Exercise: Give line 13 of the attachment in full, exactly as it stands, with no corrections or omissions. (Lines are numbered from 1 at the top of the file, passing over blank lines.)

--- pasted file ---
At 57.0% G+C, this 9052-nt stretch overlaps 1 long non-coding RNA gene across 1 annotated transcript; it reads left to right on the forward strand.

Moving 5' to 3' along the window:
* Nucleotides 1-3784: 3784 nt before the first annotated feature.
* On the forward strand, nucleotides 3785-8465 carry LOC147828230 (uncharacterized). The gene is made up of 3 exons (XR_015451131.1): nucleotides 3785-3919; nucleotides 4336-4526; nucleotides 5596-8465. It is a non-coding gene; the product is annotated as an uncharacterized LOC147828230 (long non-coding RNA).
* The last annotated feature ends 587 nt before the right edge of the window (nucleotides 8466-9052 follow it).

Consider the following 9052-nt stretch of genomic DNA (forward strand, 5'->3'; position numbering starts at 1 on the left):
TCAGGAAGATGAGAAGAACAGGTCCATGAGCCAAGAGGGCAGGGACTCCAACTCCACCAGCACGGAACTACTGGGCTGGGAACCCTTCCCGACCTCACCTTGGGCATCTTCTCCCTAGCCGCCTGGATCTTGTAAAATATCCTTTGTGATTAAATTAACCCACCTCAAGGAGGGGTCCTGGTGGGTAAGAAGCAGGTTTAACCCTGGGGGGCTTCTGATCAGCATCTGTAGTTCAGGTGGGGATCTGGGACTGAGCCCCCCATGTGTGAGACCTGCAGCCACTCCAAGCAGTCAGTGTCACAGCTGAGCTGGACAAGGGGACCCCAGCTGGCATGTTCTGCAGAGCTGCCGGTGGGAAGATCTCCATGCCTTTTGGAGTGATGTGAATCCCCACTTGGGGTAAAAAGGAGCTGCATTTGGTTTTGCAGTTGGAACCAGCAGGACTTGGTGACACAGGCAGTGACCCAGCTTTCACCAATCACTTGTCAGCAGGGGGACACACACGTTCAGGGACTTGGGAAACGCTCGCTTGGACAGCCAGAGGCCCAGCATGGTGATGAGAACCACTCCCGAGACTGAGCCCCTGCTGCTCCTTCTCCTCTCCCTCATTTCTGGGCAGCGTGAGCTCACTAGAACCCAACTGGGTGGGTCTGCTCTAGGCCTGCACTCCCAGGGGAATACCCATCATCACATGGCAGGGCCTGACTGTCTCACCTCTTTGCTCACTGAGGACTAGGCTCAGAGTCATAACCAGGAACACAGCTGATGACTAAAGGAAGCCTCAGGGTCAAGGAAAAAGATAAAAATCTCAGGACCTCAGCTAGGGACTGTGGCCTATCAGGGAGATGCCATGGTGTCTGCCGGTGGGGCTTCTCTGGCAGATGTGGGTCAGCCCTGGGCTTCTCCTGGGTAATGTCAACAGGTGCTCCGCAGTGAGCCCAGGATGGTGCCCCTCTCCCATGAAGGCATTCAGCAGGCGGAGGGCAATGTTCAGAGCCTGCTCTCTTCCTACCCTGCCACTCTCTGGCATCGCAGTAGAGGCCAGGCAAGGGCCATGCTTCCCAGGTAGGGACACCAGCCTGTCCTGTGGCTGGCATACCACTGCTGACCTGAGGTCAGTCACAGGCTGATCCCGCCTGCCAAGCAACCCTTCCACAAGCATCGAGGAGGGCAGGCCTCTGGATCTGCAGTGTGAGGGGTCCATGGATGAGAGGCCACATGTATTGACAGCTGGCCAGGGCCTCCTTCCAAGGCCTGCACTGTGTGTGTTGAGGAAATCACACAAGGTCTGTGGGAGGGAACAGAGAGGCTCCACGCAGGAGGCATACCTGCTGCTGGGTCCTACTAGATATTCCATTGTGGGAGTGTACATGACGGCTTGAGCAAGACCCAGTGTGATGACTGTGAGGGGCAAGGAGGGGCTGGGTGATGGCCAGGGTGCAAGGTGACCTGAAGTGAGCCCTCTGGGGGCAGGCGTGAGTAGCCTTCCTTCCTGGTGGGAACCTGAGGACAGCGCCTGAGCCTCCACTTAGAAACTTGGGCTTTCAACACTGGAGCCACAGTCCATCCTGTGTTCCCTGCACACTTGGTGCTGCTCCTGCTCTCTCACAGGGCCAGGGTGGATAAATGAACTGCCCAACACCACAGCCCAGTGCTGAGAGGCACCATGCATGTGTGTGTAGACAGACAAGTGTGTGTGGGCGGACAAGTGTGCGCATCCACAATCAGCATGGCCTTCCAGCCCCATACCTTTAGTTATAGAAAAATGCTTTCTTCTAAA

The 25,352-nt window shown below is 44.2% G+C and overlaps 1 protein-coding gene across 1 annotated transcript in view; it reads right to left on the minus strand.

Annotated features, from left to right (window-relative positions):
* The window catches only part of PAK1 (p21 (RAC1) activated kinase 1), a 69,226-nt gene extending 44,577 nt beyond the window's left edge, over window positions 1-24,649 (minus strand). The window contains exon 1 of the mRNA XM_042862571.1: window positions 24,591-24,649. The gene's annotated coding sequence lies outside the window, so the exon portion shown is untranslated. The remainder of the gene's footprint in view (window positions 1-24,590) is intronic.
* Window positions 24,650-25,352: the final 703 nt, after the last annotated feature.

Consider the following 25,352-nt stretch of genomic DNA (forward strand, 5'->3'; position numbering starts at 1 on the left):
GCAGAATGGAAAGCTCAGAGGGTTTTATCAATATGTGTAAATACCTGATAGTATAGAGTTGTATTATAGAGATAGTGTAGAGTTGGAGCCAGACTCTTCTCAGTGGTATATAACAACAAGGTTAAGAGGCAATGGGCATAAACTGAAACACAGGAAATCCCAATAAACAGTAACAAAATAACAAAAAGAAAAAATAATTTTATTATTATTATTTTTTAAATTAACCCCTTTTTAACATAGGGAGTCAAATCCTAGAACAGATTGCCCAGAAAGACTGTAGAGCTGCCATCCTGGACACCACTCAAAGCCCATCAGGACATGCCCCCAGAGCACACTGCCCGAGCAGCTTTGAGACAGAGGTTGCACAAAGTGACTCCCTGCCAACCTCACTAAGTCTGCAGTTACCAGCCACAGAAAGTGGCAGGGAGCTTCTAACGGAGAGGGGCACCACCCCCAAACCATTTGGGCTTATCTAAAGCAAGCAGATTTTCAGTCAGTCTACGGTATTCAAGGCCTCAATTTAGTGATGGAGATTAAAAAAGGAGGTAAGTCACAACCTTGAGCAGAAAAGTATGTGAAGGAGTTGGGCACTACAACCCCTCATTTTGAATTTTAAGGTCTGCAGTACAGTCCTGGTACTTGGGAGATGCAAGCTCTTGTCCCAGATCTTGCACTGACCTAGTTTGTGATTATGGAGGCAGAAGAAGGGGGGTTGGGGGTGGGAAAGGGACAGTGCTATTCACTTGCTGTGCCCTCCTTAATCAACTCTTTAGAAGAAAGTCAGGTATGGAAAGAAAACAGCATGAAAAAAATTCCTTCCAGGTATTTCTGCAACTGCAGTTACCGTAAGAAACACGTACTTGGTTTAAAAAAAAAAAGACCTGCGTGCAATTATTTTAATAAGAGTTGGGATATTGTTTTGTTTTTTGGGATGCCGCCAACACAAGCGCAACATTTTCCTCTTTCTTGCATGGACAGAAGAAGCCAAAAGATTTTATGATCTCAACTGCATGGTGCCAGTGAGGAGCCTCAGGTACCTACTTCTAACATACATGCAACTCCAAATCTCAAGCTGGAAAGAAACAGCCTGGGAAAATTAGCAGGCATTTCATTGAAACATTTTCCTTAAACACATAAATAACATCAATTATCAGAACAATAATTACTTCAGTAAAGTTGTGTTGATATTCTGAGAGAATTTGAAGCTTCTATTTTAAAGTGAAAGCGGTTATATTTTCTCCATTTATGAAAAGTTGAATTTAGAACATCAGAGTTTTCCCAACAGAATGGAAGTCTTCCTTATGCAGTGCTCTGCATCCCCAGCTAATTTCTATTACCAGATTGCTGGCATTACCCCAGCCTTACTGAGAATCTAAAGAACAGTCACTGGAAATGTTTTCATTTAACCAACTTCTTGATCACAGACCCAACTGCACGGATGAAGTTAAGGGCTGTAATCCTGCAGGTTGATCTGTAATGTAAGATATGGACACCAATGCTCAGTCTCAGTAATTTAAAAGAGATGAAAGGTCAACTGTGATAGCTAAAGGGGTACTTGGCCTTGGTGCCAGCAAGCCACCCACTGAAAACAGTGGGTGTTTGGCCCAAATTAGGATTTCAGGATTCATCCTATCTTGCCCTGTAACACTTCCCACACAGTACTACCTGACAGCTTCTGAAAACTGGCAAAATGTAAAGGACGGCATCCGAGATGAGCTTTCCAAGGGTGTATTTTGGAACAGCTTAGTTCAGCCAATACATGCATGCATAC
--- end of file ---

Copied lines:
GCAGAATGGAAAGCTCAGAGGGTTTTATCAATATGTGTAAATACCTGATAGTATAGAGTTGTATTATAGAGATAGTGTAGAGTTGGAGCCAGACTCTTCTCAGTGGTATATAACAACAAGGTTAAGAGGCAATGGGCATAAACTGAAACACAGGAAATCCCAATAAACAGTAACAAAATAACAAAAAGAAAAAATAATTTTATTATTATTATTTTTTAAATTAACCCCTTTTTAACATAGGGAGTCAAATCCTAGAACAGATTGCCCAGAAAGACTGTAGAGCTGCCATCCTGGACACCACTCAAAGCCCATCAGGACATGCCCCCAGAGCACACTGCCCGAGCAGCTTTGAGACAGAGGTTGCACAAAGTGACTCCCTGCCAACCTCACTAAGTCTGCAGTTACCAGCCACAGAAAGTGGCAGGGAGCTTCTAACGGAGAGGGGCACCACCCCCAAACCATTTGGGCTTATCTAAAGCAAGCAGATTTTCAGTCAGTCTACGGTATTCAAGGCCTCAATTTAGTGATGGAGATTAAAAAAGGAGGTAAGTCACAACCTTGAGCAGAAAAGTATGTGAAGGAGTTGGGCACTACAACCCCTCATTTTGAATTTTAAGGTCTGCAGTACAGTCCTGGTACTTGGGAGATGCAAGCTCTTGTCCCAGATCTTGCACTGACCTAGTTTGTGATTATGGAGGCAGAAGAAGGGGGGTTGGGGGTGGGAAAGGGACAGTGCTATTCACTTGCTGTGCCCTCCTTAATCAACTCTTTAGAAGAAAGTCAGGTATGGAAAGAAAACAGCATGAAAAAAATTCCTTCCAGGTATTTCTGCAACTGCAGTTACCGTAAGAAACACGTACTTGGTTTAAAAAAAAAAAGACCTGCGTGCAATTATTTTAATAAGAGTTGGGATATTGTTTTGTTTTTTGGGATGCCGCCAACACAAGCGCAACATTTTCCTCTTTCTTGCATGGACAGAAGAAGCCAAAAGATTTTATGATCTCAACTGCATGGTGCCAGTGAGGAGCCTCAGGTACCTACTTCTAACATACATGCAACTCCAAATCTCAAGCTGGAAAGAAACAGCCTGGGAAAATTAGCAGGCATTTCATTGAAACATTTTCCTTAAACACATAAATAACATCAATTATCAGAACAATAATTACTTCAGTAAAGTTGTGTTGATATTCTGAGAGAATTTGAAGCTTCTATTTTAAAGTGAAAGCGGTTATATTTTCTCCATTTATGAAAAGTTGAATTTAGAACATCAGAGTTTTCCCAACAGAATGGAAGTCTTCCTTATGCAGTGCTCTGCATCCCCAGCTAATTTCTATTACCAGATTGCTGGCATTACCCCAGCCTTACTGAGAATCTAAAGAACAGTCACTGGAAATGTTTTCATTTAACCAACTTCTTGATCACAGACCCAACTGCACGGATGAAGTTAAGGGCTGTAATCCTGCAGGTTGATCTGTAATGTAAGATATGGACACCAATGCTCAGTCTCAGTAATTTAAAAGAGATGAAAGGTCAACTGTGATAGCTAAAGGGGTACTTGGCCTTGGTGCCAGCAAGCCACCCACTGAAAACAGTGGGTGTTTGGCCCAAATTAGGATTTCAGGATTCATCCTATCTTGCCCTGTAACACTTCCCACACAGTACTACCTGACAGCTTCTGAAAACTGGCAAAATGTAAAGGACGGCATCCGAGATGAGCTTTCCAAGGGTGTATTTTGGAACAGCTTAGTTCAGCCAATACATGCATGCATAC